More than 4,000 delegates thronged the PKR election convention on Sunday, giving Opposition Leader Anwar Ibrahim an extra boost to the morale as he prepares the party and the Pakatan Rakyat coalition for snap general polls widely expected to be called within these few months.
The atmosphere contrasted sharply with the PKR congress in November last year, where members were subdued after former FT chief Zaid Ibrahim, widely seen as an UMNO plant, rocked the party with a nasty challenge for the deputy presidency.
In the months that followed, PKR went through one of its worst patches, hit by both Anwar’s sodomy trial and the Datuk T sex video conspiracy. But despite the ups and downs, Anwar and PKR appear to have turned the corner quite decisively.
“Nothing can shock us or any Malaysian anymore. The Datuk T was the last straw, it was so obviously targeted to bring Anwar down,” an elated delegate told Malaysia Chronicle.
“We cannot accept this type of cruelty. The whole of PKR is now just waiting for the GE. We want to get going and we want to bring UMNO to justice and teach their leaders a lesson for all their sins of the past years.”
Quietly buiding support, Parliament may be dissolved soon
His mood reflected most of those at the gathering, which was dominated by youth members. Through the political upheavals and accusations flung at Anwar, many of the younger PKR leaders including vice president Nurul Izzah, Fuziah Salleh, Rafizi Ramli and Nik Nazmi had studiously courted the young professionals in the Pakatan states, especially Selangor.
“We have always been confident, we never gave up. It was the UMNO press, Utusan, the Star and all their leaders that made PKR seem as though it had no supporters,” strategy director Rafizi Ramli told Malaysia Chronicle.
Most PKR leaders prefer to err on the side of caution and brace for Parliament to be dissolved before the end of this month and snap general elections to take place before fasting begins in late July.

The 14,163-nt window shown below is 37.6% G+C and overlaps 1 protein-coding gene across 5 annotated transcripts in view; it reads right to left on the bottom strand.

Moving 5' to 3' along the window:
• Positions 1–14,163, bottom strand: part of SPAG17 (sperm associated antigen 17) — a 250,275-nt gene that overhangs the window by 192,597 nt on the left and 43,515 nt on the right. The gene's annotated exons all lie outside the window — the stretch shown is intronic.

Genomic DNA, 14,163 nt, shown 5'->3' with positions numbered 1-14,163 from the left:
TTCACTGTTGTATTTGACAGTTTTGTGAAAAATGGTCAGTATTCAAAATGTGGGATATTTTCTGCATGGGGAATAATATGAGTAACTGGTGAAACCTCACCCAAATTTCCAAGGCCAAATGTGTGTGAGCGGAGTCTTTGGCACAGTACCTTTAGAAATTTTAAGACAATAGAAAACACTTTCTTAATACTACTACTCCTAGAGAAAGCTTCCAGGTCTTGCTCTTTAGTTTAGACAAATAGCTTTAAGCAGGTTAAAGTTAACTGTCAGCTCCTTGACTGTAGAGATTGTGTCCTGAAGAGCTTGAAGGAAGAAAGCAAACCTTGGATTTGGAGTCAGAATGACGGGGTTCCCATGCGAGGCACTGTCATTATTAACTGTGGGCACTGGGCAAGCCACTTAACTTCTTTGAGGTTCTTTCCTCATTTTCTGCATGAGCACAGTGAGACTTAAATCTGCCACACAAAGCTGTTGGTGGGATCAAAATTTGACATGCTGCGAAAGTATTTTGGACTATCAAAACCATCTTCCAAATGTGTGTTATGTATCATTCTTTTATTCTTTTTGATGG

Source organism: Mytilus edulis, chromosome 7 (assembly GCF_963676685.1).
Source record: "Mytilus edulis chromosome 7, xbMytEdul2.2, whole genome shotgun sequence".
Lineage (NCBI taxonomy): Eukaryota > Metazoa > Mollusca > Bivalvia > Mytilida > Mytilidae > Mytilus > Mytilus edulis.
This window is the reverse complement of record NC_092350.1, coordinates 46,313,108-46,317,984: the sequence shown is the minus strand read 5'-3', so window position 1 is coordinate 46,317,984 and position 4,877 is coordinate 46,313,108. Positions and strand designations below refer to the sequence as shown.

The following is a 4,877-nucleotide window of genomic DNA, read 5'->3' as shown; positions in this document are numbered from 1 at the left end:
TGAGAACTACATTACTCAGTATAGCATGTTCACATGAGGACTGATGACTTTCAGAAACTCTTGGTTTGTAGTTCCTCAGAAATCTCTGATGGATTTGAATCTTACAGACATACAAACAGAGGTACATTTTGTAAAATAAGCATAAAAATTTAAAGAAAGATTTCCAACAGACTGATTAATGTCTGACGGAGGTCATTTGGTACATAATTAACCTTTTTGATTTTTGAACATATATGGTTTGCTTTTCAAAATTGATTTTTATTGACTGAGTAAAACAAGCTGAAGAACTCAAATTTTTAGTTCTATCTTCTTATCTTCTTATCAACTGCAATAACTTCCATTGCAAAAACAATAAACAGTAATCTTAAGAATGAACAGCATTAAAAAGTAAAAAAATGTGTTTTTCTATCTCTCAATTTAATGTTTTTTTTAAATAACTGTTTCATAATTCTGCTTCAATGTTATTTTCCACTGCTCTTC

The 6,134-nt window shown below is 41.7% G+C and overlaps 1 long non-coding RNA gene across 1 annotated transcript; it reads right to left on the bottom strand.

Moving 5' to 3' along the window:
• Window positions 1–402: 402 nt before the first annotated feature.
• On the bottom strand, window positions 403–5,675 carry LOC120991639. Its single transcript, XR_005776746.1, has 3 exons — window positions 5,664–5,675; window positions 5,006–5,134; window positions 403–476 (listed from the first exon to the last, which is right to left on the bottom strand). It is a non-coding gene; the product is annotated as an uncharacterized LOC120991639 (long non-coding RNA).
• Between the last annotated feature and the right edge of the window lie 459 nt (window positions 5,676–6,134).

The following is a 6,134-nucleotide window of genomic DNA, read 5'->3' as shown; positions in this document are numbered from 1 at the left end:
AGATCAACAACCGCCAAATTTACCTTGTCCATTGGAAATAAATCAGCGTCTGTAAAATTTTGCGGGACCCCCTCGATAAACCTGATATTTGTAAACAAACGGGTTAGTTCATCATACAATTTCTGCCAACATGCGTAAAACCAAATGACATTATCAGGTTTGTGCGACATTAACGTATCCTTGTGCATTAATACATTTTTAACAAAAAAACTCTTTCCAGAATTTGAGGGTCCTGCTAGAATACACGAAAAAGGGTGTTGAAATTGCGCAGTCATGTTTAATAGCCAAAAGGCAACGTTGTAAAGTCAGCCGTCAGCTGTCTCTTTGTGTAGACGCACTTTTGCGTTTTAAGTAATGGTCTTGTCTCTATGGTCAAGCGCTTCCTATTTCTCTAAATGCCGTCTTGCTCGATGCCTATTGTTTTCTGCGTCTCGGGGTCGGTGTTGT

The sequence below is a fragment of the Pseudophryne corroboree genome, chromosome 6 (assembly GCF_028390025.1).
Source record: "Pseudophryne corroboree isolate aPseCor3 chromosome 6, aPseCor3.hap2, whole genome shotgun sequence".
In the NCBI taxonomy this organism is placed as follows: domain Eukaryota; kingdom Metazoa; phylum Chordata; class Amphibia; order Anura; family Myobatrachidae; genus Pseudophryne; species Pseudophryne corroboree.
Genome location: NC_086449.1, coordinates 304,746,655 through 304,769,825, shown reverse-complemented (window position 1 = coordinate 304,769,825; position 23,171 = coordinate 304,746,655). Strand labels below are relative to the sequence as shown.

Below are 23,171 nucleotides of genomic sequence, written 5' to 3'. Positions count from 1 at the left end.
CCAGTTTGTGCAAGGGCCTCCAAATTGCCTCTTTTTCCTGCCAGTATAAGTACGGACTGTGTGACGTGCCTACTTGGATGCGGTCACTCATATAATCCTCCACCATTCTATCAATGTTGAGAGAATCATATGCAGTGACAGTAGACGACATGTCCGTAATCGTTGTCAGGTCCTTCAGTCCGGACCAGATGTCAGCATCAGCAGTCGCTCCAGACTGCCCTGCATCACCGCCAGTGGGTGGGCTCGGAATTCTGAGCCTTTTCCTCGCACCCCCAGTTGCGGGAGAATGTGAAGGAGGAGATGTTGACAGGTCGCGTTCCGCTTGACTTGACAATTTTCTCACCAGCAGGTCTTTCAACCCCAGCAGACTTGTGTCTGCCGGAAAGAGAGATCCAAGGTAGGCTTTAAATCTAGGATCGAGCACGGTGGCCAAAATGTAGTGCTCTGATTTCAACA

“Next week is the Supply Bill which will be debated for the whole week. Once that is done, we expect Najib to dissolve Parliament. If he doesn’t, well and good. We have more time to fine-tune our preparations, but if he does, we are fully prepared,” vice president Tian Chua told Malaysia Chronicle in a text message to celebrate the convention.
‘Anwar time’ is here
Meanwhile, secretary-general Saifuddin Nasution early brought the hall down when he billed the next GE as a direct competition and choice between the 58-year old Najib and the 64-year old Anwar.
“Anwar is the envy of the ruling coalition. He has been at the top of government but he has also been in jail. His strength gives nightmares to them,” Saifuddin said to thunderous applause from the audience who jumped from their seats in excitement.
““It’s development time for Malaysia, it’s Anwar time for Malaysia.”
Indeed, most Malaysian voters would have known the two men since youth. Anwar was the quintessential youth leader – forever with fire in his belly and insistent on chalenging the establishment. He revelled and excelled in cross-country tours shouting himself hoarse through filthy and often stinky megaphones. Even then, social justice was his call and remains so until now.
Najib, who took over the Pekan parliamentary seat when he was 22 after his father, the second PM died, had different tastes, preferring a pampered and glitzy lifestyle. Not for him the sweaty rides in sweltering heat on rickety buses and trucks to way out villages. No running away from the police or FRU and never has he ever felt the stinging pain of a police baton swung smack on the side of his head and sending a shuddering pain through his ears.
Both men come from established faimilies, but being in the government for more than 3 decades, Najib and his brothers have amassed huge wealth. His policies have also contrasted even when Anwar was deputy premier and a major influence in the BN government.
Contrasting styles and beliefs
Anwar was against big government and was regarded as a reformist by the developed world and a favorite with the international bankers because of his stand against cronyism and corruption.
Najib opted to shelter behind Mahathir, who favoured creating an artificial layer of crony businessmen and arming them with government contracts to take on the world.
During the 10 years from 2000 to 2009, the Global Financial Integrity watchdog body has estimated RM888 billion was illicitly taken out of Malaysia by corrupt officials and businesses with links to the ruling elite.
“While the poor cannot even be sure of their taxi fare back from selling their wares in the market. Parliament approved RM65 million to maintain the PM’s house,” said Saifuddin.
“We don’t have Utusan Malaysia or TV, so when Anwar is coming to speak, all other speakers make way. Make sure the PA system is good so he doesn’t lose his voice.”
Whether the Pakatan is able to muster enough support to beat off the might of the BN machinery and their decades hold on vital institutions such as the Election Commission, police, military and judiciary remains to be seen.
But win or lose, it was clear that Anwar remains the preferred choice over Najib to many Malaysians.
– Malaysia Chronicle